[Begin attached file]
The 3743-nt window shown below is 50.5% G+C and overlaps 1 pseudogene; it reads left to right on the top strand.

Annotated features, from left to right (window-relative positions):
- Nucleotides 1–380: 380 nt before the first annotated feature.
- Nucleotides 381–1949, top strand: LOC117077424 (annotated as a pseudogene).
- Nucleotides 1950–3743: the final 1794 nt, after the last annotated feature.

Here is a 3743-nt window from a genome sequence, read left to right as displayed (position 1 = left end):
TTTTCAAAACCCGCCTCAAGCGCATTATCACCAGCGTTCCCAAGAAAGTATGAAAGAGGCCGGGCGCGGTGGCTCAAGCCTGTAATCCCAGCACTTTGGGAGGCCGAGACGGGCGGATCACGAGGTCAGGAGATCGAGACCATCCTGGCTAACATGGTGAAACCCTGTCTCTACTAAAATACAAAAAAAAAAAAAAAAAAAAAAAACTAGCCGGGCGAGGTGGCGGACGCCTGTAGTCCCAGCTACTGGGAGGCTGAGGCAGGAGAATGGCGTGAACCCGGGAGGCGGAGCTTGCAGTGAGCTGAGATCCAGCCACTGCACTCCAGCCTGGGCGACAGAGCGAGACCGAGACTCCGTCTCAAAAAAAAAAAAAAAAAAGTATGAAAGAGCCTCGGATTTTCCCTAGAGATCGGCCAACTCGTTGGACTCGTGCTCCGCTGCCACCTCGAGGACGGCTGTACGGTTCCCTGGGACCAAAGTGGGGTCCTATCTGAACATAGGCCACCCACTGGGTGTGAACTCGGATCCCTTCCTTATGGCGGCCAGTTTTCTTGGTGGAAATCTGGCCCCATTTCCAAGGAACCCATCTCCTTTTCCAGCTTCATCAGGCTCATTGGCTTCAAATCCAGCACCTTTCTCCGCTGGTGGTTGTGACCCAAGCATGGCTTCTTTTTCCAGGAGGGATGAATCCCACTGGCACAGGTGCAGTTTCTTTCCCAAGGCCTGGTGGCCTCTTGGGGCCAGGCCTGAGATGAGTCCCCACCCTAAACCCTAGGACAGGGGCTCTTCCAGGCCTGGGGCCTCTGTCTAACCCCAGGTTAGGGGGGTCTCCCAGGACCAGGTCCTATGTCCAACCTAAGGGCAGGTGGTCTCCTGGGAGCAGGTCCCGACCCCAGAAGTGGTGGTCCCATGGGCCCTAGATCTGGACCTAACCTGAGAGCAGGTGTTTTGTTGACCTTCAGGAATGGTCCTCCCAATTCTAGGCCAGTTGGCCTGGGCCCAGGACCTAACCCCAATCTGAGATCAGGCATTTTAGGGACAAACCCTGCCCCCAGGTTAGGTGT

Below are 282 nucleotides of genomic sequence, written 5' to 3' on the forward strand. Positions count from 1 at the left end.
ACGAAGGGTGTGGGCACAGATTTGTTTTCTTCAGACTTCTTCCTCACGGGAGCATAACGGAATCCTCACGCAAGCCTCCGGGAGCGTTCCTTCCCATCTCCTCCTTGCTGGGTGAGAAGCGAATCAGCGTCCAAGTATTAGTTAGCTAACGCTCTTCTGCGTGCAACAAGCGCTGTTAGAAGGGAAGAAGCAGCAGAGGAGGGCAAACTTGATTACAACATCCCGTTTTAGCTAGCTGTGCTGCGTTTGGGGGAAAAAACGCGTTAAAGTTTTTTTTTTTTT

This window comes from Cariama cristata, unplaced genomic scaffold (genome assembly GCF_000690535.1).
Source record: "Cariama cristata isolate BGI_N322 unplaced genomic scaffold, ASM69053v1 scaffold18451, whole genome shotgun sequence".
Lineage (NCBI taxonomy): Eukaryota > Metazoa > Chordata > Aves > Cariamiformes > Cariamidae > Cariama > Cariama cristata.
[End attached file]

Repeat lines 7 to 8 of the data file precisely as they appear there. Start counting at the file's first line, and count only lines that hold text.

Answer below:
TTTTCAAAACCCGCCTCAAGCGCATTATCACCAGCGTTCCCAAGAAAGTATGAAAGAGGCCGGGCGCGGTGGCTCAAGCCTGTAATCCCAGCACTTTGGGAGGCCGAGACGGGCGGATCACGAGGTCAGGAGATCGAGACCATCCTGGCTAACATGGTGAAACCCTGTCTCTACTAAAATACAAAAAAAAAAAAAAAAAAAAAAAACTAGCCGGGCGAGGTGGCGGACGCCTGTAGTCCCAGCTACTGGGAGGCTGAGGCAGGAGAATGGCGTGAACCCGGGAGGCGGAGCTTGCAGTGAGCTGAGATCCAGCCACTGCACTCCAGCCTGGGCGACAGAGCGAGACCGAGACTCCGTCTCAAAAAAAAAAAAAAAAAAGTATGAAAGAGCCTCGGATTTTCCCTAGAGATCGGCCAACTCGTTGGACTCGTGCTCCGCTGCCACCTCGAGGACGGCTGTACGGTTCCCTGGGACCAAAGTGGGGTCCTATCTGAACATAGGCCACCCACTGGGTGTGAACTCGGATCCCTTCCTTATGGCGGCCAGTTTTCTTGGTGGAAATCTGGCCCCATTTCCAAGGAACCCATCTCCTTTTCCAGCTTCATCAGGCTCATTGGCTTCAAATCCAGCACCTTTCTCCGCTGGTGGTTGTGACCCAAGCATGGCTTCTTTTTCCAGGAGGGATGAATCCCACTGGCACAGGTGCAGTTTCTTTCCCAAGGCCTGGTGGCCTCTTGGGGCCAGGCCTGAGATGAGTCCCCACCCTAAACCCTAGGACAGGGGCTCTTCCAGGCCTGGGGCCTCTGTCTAACCCCAGGTTAGGGGGGTCTCCCAGGACCAGGTCCTATGTCCAACCTAAGGGCAGGTGGTCTCCTGGGAGCAGGTCCCGACCCCAGAAGTGGTGGTCCCATGGGCCCTAGATCTGGACCTAACCTGAGAGCAGGTGTTTTGTTGACCTTCAGGAATGGTCCTCCCAATTCTAGGCCAGTTGGCCTGGGCCCAGGACCTAACCCCAATCTGAGATCAGGCATTTTAGGGACAAACCCTGCCCCCAGGTTAGGTGT

Below are 282 nucleotides of genomic sequence, written 5' to 3' on the forward strand. Positions count from 1 at the left end.